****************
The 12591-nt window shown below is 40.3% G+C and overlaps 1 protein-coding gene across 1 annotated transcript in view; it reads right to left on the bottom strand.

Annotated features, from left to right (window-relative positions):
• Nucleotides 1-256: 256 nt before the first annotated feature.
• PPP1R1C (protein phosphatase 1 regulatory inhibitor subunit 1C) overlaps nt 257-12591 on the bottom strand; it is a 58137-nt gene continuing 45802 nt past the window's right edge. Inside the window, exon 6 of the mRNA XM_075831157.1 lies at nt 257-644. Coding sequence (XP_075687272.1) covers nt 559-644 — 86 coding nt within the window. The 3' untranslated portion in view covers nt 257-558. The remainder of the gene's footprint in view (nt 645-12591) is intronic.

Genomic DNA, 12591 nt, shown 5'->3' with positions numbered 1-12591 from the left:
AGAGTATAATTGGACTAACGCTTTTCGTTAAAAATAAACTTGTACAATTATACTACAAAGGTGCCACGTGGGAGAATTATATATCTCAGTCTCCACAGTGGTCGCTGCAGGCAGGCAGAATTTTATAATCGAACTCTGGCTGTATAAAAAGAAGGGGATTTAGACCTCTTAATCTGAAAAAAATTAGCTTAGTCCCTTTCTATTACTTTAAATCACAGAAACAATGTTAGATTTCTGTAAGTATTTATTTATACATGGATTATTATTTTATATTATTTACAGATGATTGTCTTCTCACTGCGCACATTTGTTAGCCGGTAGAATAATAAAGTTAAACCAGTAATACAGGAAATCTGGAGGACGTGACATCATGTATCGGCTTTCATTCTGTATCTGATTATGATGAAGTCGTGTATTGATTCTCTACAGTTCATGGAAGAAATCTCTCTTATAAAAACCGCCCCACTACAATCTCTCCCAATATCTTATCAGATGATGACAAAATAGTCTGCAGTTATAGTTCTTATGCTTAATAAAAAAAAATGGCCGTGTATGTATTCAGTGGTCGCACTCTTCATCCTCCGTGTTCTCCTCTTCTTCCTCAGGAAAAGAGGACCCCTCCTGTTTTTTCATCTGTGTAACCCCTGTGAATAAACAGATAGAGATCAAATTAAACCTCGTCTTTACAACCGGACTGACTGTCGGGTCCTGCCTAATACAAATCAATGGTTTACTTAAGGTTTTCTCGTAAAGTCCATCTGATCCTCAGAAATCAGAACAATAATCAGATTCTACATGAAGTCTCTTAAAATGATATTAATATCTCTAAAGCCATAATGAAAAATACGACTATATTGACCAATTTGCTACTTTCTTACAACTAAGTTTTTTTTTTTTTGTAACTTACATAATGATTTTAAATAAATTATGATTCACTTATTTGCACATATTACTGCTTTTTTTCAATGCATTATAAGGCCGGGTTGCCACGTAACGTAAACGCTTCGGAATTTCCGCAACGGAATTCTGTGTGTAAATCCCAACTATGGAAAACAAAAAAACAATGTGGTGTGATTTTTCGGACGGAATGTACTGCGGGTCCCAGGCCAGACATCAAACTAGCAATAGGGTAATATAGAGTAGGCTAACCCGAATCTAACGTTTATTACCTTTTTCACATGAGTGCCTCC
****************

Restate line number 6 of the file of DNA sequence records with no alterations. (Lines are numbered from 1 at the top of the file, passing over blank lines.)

AGAGTATAATTGGACTAACGCTTTTCGTTAAAAATAAACTTGTACAATTATACTACAAAGGTGCCACGTGGGAGAATTATATATCTCAGTCTCCACAGTGGTCGCTGCAGGCAGGCAGAATTTTATAATCGAACTCTGGCTGTATAAAAAGAAGGGGATTTAGACCTCTTAATCTGAAAAAAATTAGCTTAGTCCCTTTCTATTACTTTAAATCACAGAAACAATGTTAGATTTCTGTAAGTATTTATTTATACATGGATTATTATTTTATATTATTTACAGATGATTGTCTTCTCACTGCGCACATTTGTTAGCCGGTAGAATAATAAAGTTAAACCAGTAATACAGGAAATCTGGAGGACGTGACATCATGTATCGGCTTTCATTCTGTATCTGATTATGATGAAGTCGTGTATTGATTCTCTACAGTTCATGGAAGAAATCTCTCTTATAAAAACCGCCCCACTACAATCTCTCCCAATATCTTATCAGATGATGACAAAATAGTCTGCAGTTATAGTTCTTATGCTTAATAAAAAAAAATGGCCGTGTATGTATTCAGTGGTCGCACTCTTCATCCTCCGTGTTCTCCTCTTCTTCCTCAGGAAAAGAGGACCCCTCCTGTTTTTTCATCTGTGTAACCCCTGTGAATAAACAGATAGAGATCAAATTAAACCTCGTCTTTACAACCGGACTGACTGTCGGGTCCTGCCTAATACAAATCAATGGTTTACTTAAGGTTTTCTCGTAAAGTCCATCTGATCCTCAGAAATCAGAACAATAATCAGATTCTACATGAAGTCTCTTAAAATGATATTAATATCTCTAAAGCCATAATGAAAAATACGACTATATTGACCAATTTGCTACTTTCTTACAACTAAGTTTTTTTTTTTTTGTAACTTACATAATGATTTTAAATAAATTATGATTCACTTATTTGCACATATTACTGCTTTTTTTCAATGCATTATAAGGCCGGGTTGCCACGTAACGTAAACGCTTCGGAATTTCCGCAACGGAATTCTGTGTGTAAATCCCAACTATGGAAAACAAAAAAACAATGTGGTGTGATTTTTCGGACGGAATGTACTGCGGGTCCCAGGCCAGACATCAAACTAGCAATAGGGTAATATAGAGTAGGCTAACCCGAATCTAACGTTTATTACCTTTTTCACATGAGTGCCTCC